McKnight said The Food Basket is expecting "a tidal wave of requests islandwide" due to Covid-19. Food Basket needs help." He said the "best kōkua is a monetary donation, because it is significantly more efficient to buy high demand items in large quantities and in doing so, they are better able to buy food at the lowest possible price that they know recipients can and will use."  Tax deductible donations can be made online and there are instructions for mailing a check: hawaiifoodbasket.org.
     Another option is a new off-shoot of The Food Basket, called Kōkua Harvest kokuaharvest.org. This was formed to assist with gleaning – harvesting the abundance of food growing on Hawaiʻi Island that's not being used. Kōkua Harvest needs help from volunteers willing to go out and glean all kinds of foods, including citrus, avocado, and ʻulu. Most of the harvest goes to The Food Basket to feed hungry people. Volunteer gleaners are covered by liability insurance, as is the property owner in the event of an accident or injury. Kōkua Harvest also welcomes help with identifying and connecting with property owners with trees and other foods growing in abundance who are willing to allow the food to be harvested and put to use. The primary contact is Lisa DeSantis at 732-616-2460 or via the website, which also explains the liability coverage.
     The Food Basket is also working to purchase packaged, shelf stable, single serve meals to bundle together – seven per child, to last a week. Food Basket volunteers would distribute them at drive-thru pickup locations around the island. Food Basket is reaching out to USDA for help. If this idea is successful, Food Basket would need volunteers to assist with bundling and distribution.

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Rep. Richard Onishi
EAST KAʻŪ STATE REP. RICHARD ONISHI is serving on the House Select Committee on COVID-19 Economic and Financial Preparedness, which met for the first time last week to prepare the state for the economic effects of the disease. East Kaʻū's Rep. Richard Onishi also chairs the House Committee on Tourism & International Affairs, and is on the Agriculture and Consumer Protection & Commerce committees. The next meeting is scheduled for March 23 at the State Capitol. For information about the committee including agendas, documents, and transcripts, go to capitol.hawaii.gov/specialcommittee.aspx?comm=cov&year=2020.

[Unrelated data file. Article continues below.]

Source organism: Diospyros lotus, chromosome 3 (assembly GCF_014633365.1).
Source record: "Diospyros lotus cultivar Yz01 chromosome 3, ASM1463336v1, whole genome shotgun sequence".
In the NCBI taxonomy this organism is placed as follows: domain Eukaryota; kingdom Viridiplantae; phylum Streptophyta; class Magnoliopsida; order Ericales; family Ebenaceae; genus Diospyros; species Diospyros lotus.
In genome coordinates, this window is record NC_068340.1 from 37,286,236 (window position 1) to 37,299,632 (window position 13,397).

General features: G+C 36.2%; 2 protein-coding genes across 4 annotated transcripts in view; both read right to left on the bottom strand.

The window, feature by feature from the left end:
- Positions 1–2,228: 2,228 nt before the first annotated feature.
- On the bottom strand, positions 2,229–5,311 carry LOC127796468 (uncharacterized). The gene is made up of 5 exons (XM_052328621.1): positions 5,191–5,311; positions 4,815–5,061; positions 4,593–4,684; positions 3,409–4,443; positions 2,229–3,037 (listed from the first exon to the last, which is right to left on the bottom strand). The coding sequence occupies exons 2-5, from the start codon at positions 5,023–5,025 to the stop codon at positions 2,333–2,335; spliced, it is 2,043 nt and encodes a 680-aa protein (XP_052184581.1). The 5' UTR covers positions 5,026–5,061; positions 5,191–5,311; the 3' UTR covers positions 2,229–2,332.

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THE 2020 HAWAIʻI LEGISLATURE HAS SUSPENDED ITS SESSION, beginning Tuesday. All hearings and large meetings are cancelled. The decision followed today's White House recommendation that nationwide, gatherings of ten or more people be cancelled. The offices of state Senators and House of Representative members representing Kaʻū will remain open, with staff reporting to work.

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THE FEDERAL GOVERNMENT IS STILL HIRING FOR 2020 CENSUS JOBS. Workers to help administer the Census throughout Hawai‘i earn $24 per hour. Hours are flexible. Veterans and bilingual speakers are given preference. In addition to pay, census takers receive reimbursement for work-related mileage and expenses. Apply at 2020census.gov/en/jobs.html.
     Every ten years, the U.S. Constitution requires every person living in the country to be counted. Census information is used to determine national and local voting districts; to develop policies; to determine where and how to direct what federal funds in critical areas like health, education, veterans, seniors, infrastructure; and much more. Hawaiʻi received over $3.6 billion in federal spending in Fiscal Year 2016 from federal programs, largely guided by data from the 2010 Census.
     An incomplete and inaccurate census, where especially vulnerable groups are undercounted, can have negative effects that last for a decade. Information provided to the census is completely confidential and under federal law cannot be used for any other purpose.
     See 2020census.gov for further information.

To read comments, add your own, and like this story, see Facebook. Follow us on Instagram and Twitter. See our online calendars and our latest print edition at kaucalendar.com.

Print edition of The Kaʻū Calendar is free to 6,250 mailboxes 
throughout Kaʻū, from Miloliʻi through Volcano, and free on 
stands throughout the district. Read online at kaucalendar.com
See daily, weekly, and monthly recurring Kaʻū and Volcano Events, Meetings, Entertainment, Exercise, Meditation, and more at kaucalendar.com.

All Kaʻū High School and other public school sporting events are canceled until further notice, including:
Kaʻū Spring Sports Schedule
Girls Softball Cancelled
Tuesday, March 17, 3 p.m., host Pāhoa
Saturday, March 21, 11 a.m., @Keaʻau
Saturday, March 28, 11 a.m., host Hilo
Boys Baseball Cancelled
Wednesday, March 18, 3 p.m., @Pāhoa
Saturday, March 21, 1 p.m., @Keaʻau
Saturday, March 28, 1 p.m., host Hilo
Boys Volleyball Cancelled
Tuesday, March 24, 6 p.m., host Kamehameha
Tuesday, March 31, 6 p.m., @Kohala
Thursday, April 2, 6 p.m., host Keaʻau
Tuesday, April 7, 6 p.m., @Honokaʻa